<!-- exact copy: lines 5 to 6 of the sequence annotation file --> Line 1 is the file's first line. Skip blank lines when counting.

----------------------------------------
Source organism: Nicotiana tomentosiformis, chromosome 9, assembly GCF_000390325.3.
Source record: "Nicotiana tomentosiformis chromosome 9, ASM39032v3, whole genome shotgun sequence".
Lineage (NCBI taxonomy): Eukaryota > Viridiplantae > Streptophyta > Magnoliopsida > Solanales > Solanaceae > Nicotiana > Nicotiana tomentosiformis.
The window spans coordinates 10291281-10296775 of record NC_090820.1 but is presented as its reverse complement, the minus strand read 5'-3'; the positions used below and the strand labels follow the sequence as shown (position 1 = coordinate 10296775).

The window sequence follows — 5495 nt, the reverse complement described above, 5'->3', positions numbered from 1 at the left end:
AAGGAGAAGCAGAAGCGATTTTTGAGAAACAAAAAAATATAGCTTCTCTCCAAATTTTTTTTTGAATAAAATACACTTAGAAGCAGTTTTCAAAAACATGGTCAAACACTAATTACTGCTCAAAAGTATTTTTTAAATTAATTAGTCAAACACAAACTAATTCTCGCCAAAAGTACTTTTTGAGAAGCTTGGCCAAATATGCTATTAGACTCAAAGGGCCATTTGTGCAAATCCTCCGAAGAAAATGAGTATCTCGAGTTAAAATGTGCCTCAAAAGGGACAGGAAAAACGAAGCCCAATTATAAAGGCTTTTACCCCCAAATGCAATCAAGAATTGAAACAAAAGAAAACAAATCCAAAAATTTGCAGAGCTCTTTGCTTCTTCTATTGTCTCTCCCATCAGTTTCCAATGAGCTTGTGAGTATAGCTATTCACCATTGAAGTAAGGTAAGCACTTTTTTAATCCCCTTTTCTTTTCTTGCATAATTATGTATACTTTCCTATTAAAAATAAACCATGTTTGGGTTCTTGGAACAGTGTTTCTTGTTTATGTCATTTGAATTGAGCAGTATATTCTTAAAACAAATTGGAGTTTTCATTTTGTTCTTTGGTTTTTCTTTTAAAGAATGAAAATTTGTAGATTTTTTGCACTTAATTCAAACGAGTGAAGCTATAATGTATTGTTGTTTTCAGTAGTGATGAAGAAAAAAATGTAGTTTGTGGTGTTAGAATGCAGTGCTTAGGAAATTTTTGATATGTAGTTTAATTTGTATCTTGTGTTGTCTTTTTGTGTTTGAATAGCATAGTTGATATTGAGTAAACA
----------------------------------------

The window sequence follows — 5495 nt, the reverse complement described above, 5'->3', positions numbered from 1 at the left end:
AAGGAGAAGCAGAAGCGATTTTTGAGAAACAAAAAAATATAGCTTCTCTCCAAATTTTTTTTTGAATAAAATACACTTAGAAGCAGTTTTCAAAAACATGGTCAAACACTAATTACTGCTCAAAAGTATTTTTTAAATTAATTAGTCAAACACAAACTAATTCTCGCCAAAAGTACTTTTTGAGAAGCTTGGCCAAATATGCTATTAGACTCAAAGGGCCATTTGTGCAAATCCTCCGAAGAAAATGAGTATCTCGAGTTAAAATGTGCCTCAAAAGGGACAGGAAAAACGAAGCCCAATTATAAAGGCTTTTACCCCCAAATGCAATCAAGAATTGAAACAAAAGAAAACAAATCCAAAAATTTGCAGAGCTCTTTGCTTCTTCTATTGTCTCTCCCATCAGTTTCCAATGAGCTTGTGAGTATAGCTATTCACCATTGAAGTAAGGTAAGCACTTTTTTAATCCCCTTTTCTTTTCTTGCATAATTATGTATACTTTCCTATTAAAAATAAACCATGTTTGGGTTCTTGGAACAGTGTTTCTTGTTTATGTCATTTGAATTGAGCAGTATATTCTTAAAACAAATTGGAGTTTTCATTTTGTTCTTTGGTTTTTCTTTTAAAGAATGAAAATTTGTAGATTTTTTGCACTTAATTCAAACGAGTGAAGCTATAATGTATTGTTGTTTTCAGTAGTGATGAAGAAAAAAATGTAGTTTGTGGTGTTAGAATGCAGTGCTTAGGAAATTTTTGATATGTAGTTTAATTTGTATCTTGTGTTGTCTTTTTGTGTTTGAATAGCATAGTTGATATTGAGTAAACA